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Social Media Phishing Attacks are at an All Time High

Social Media Phishing Attacks are at an All Time High

Phishing campaigns continue to focus on social media, ramping up efforts to target users for the third consecutive year as the medium becomes increasingly used worldwide for communication, news, and entertainment.

The targeting of social media is the highlighted finding in the 2021 Phishing report by cybersecurity firm Vade, who analyzed phishing attack patterns that unfolded throughout 2021.

As part of their report, Vade analyzed 184,977 phishing pages to create stats based on billion corporate and consumer mailboxes that the cybersecurity firm protects.

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Vade also recorded a rise in the sophistication of phishing attacks, especially those targeting Microsoft 365 credentials, an evolution in the tech support scams, and the inevitable dominance of COVID-19 and item shipping lures.

Social media takes the crown

In the top twenty most impersonated brands in phishing attacks, Facebook is in the first place, pushing Microsoft down to the second place.

WhatsApp also attained a respectable fourth place, ranking better than the previous year, while LinkedIn also made it to the top 20.

Top 20 most imitated brands by phishing actors in 2021
Top 20 most imitated brands by phishing actors in 2021 (Vade)

Phishing actors focused on Facebook (now Meta) and other social media platforms because taking over social media accounts is commonly a stepping stone to reach a wider audience or perform highly effective spear-phishing attacks.

In the first scenario, phishing actors can post links to malware-dropping or phishing sites that their followers, who trust them, are more likely to click on, thus generating traffic towards malicious sites. The more popular the compromised account is, the larger the targeted pool.

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This is commonly seen on Twiter, where compromised “verified” accounts are used to promote crypto scams. For example, in 2020, high-profile verified Twitter accounts for Jeff Bezos, Kanye West, Bill Gates, Elon Musk, Apple, and many more were compromised to promote a fake cryptocurrency giveaway.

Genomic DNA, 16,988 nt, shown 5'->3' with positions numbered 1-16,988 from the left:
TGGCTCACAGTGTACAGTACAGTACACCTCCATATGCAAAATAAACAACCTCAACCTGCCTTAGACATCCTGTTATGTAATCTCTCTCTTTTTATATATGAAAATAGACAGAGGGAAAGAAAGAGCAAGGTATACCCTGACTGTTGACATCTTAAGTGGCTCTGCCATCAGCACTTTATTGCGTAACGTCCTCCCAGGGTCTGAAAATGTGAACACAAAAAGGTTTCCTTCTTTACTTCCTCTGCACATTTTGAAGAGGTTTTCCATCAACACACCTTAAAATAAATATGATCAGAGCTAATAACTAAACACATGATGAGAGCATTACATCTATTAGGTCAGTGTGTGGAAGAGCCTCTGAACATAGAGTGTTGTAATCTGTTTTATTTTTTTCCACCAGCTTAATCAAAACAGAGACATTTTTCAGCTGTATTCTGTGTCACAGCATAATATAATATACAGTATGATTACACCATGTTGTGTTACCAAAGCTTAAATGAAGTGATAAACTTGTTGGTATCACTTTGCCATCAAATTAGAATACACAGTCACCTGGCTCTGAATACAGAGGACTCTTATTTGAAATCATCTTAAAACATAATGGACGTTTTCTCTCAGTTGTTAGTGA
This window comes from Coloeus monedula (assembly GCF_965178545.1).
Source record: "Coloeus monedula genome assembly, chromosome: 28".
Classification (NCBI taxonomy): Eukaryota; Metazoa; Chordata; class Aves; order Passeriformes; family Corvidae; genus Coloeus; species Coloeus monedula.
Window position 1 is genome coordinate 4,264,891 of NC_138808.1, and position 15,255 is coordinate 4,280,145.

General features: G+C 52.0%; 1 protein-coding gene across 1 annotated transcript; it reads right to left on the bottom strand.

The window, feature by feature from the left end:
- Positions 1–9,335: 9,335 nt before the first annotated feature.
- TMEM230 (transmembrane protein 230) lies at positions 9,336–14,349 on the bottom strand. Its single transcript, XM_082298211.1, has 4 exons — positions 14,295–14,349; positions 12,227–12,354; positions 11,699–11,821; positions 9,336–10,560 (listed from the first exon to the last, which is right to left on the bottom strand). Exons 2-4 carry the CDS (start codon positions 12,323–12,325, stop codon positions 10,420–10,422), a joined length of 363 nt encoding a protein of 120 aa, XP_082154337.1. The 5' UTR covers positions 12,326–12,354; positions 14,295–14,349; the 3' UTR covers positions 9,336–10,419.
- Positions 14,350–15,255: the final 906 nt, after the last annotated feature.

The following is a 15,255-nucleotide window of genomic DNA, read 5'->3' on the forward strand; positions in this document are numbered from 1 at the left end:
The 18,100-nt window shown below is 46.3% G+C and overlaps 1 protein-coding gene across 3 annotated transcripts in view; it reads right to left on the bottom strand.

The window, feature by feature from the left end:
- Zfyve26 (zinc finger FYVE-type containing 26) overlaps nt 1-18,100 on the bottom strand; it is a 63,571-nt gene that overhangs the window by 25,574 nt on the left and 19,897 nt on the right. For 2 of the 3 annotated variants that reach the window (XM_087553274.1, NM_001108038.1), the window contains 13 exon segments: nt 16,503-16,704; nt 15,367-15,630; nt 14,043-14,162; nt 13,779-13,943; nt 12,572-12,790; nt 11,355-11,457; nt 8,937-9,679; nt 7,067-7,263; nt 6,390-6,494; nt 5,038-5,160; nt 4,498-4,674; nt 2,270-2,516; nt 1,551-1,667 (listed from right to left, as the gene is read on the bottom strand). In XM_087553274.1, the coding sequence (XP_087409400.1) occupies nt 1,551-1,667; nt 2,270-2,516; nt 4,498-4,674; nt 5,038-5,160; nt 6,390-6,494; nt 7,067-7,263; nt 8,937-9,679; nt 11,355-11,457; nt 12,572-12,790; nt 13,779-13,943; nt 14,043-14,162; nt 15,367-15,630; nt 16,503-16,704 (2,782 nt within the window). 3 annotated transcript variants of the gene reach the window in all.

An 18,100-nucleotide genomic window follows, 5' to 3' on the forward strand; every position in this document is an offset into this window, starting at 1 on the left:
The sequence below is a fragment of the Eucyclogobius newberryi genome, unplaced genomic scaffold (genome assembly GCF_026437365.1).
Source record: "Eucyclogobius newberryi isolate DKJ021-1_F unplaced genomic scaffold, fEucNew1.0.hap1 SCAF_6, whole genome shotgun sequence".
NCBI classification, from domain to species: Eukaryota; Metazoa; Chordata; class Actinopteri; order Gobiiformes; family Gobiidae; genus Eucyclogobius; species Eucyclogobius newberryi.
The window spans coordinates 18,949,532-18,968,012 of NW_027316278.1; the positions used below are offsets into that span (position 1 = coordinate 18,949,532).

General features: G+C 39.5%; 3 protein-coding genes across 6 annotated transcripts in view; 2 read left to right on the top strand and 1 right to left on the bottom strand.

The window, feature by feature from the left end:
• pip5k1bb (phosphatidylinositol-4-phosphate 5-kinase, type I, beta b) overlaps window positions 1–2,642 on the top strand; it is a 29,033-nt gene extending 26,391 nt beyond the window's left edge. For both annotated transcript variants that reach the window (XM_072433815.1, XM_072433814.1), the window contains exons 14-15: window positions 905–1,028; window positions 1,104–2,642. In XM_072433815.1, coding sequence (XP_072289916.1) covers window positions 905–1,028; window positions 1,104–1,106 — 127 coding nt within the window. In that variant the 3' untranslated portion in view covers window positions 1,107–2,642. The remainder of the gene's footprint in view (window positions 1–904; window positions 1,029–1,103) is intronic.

As Vade comments, the phishing actors are particularly interested in well-known brands and typically target them during periods of high recognition.

In the case of spear phishing, the actors may use access to compromised accounts to send direct messages to their friends and family and engage in high-level social engineering.

Even if the actors aren’t interested in abusing their access to social media accounts this way, they can always monetize the stolen credentials by extorting the victim or selling them to other threat actors.

Microsoft phishing

Among the most important other findings presented in Vade’s report is that phishing actors have raised their sophistication when targeting corporate users, going after their Microsoft 365 accounts.

“Vade detected a sophisticated Microsoft phishing attack in which corporate logos and background images were automatically rendered onto Microsoft 365 phishing pages,” details the report.

“Highly targeted, the attack was designed to trigger only if the email reached the intended victim, which the hacker validated by sending an API call to Microsoft with the victim’s email address.”

Once the victim’s identity is validated, the threat actors make an HTTP post request to fetch and load the target’s employer logo and background.

Microsoft phishing attempt targeting Vade employees
Microsoft phishing attempt targeting Vade employees (Vade)

These dynamically-loading phishing pages are far more likely to trick victims into entering their Microsoft credentials than ordinary run-of-the-mill tactics.

The day matters

Statistical analysis shows that 78% of all phishing emails are sent during weekdays, while only 22% are kept for the weekend.

When the stats are isolated to Facebook phishing, Monday and Thursday appear to have the highest volume of phishing messages, while the weekend is the most serene time.

Top Facebook phishing days
Top Facebook phishing days (Vade)

Possibly, the phishing actors have found that targets have more time and a clearer mind to identify signs of fraud during the weekend.

In Microsoft’s case, Vade saw a gradual rise in the number of phishing emails as the week progressed, possibly attempting to leverage accumulating tiredness that leads to carelessness and phishing link clicks.

Top days for Microsoft phishing
Top days for Microsoft phishing (Vade)

As expected, phishing campaigns targeting Microsoft accounts went almost totally silent during the weekend, as there can be no realistic corporate-level lures at this time.



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